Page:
I think you've earned it. Can't help feeling sad, There are so many of your breed that need big hearts. Is there any chance you could take on one of each? I like the 2 or 3 or 4 dogs, at a time. It's often more chaotic but it's like having an only child, or a houseful of kids. If you got a really sooky, middleaged dog, you could have the hilarity of watching them both, together. I sometimes have rescued kittens here and the dogs are hilarious - and so gentle. The main carer is a little terrier. She starts with the 3, 4, 5 week olds, so paranoid about being gentle, and 2 weeks later, she's flipping them like burgers, to clean bottoms and faces. The cats climb on her and sleep with her... Plus, when you get the possibly 2 years of teen puppy, your older dog will take the majority of bounce you would have copped.

  6. #6

    Default

    i'd go the puppy, i like to know that all my dogs fault are entirely my fault lol

    just on a different note, it might be worth going pedigree amstaff instead incase bsl spreads to wa, really no difference between the two imo

  7. #7

    Default

    There is BSL in WA. BSL in WA requires that any dog of a restricted breed wear special collars, have special child proof enclosures, signage on fences etc and if a police officer or council officers believes that the above is not being followed they can seize and destroy the dog.
    DOG (RESTRICTED BREEDS) REGULATIONS (NO. 2) 2002

    Certainly not the worst BSL in the country but still BSL.

    I am sure Ricey is aware of all of this and is willing to do what is required.

    Puppies are great Ricey, I personally will probably more often then not have a combo of 1 rescue, 1 of my own raised dogs, depending on the dogs. I like the idea of raising my own puppy so I can ensure they are getting the socialisation that I want them to get (which is shiteloads) but I also want to help the unfortunate buggers who through no fault of their own end up homeless.

    Keep us updated on your search for a breeder (please make sure you go through someone reputable who isn't just in it for the $$$, our breed is too precious and to endangered to encourage idiots).

  8. #8
    Join Date
    Aug 2011
    Location
    Canberra
    Posts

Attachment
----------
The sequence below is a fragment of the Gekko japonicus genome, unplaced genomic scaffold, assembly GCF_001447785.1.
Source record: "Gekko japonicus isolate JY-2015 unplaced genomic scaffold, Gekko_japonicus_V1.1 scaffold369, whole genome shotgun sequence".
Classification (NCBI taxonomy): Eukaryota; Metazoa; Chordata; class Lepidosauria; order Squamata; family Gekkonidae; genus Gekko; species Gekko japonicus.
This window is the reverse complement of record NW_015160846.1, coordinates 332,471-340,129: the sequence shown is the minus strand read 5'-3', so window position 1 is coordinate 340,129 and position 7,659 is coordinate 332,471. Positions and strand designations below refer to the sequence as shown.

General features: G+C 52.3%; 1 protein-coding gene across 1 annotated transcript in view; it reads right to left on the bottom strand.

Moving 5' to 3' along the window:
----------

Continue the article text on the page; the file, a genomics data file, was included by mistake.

4,289

    Default

    I am thinking along the same lines, ricey. One day I will get that puppy. I got tempted when I got my last new dog, but I wasn't actually in a good position to care for a tiny puppy because of my work commitments. So maybe I'll have to wait till I retire! Or take long service leave...

    I'm fostering cats at the moment and I feel really selfish, but I decided that if we get a cat of our own, we will get a little kitten. I think I too deserve experiencing the joy of that stage and also the experience of knowing the pet's whole history.

  9. #9

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    Go the puppy. They are hard work but a joy to work with. I love the puppy class when I instruct at the club. It is so good to see these tiny toys interacting with Dobbs or Labbies and enjoying themselves before all the testosterone steps in and ruins their frame of mind.
    You know that the work you are putting in will create the dog you want and there is no baggage to worry about.
    Nev Allen
    Border River Pet Resort

  10. #10
    Join Date
    Jan 2012
    Location
    Perth, WA
    Posts
    724

    Default

    I agree, get a puppy. There's nothing like that unconditional love of the puppy, not to mention the puppy smell and that fat little belly and knowing it's your baby to train, socialise, love and laugh at the antics...

    I'm in WA and I go to training classes way out the back of Joondalup and they have puppy classes on Saturday mornings and for the last 15 minutes the puppies are all taken off-lead and allowed to play together in a huge fenced off grass area, always supervised by the trainers, I love it, funny bundles of fluff of all shapes and sizes...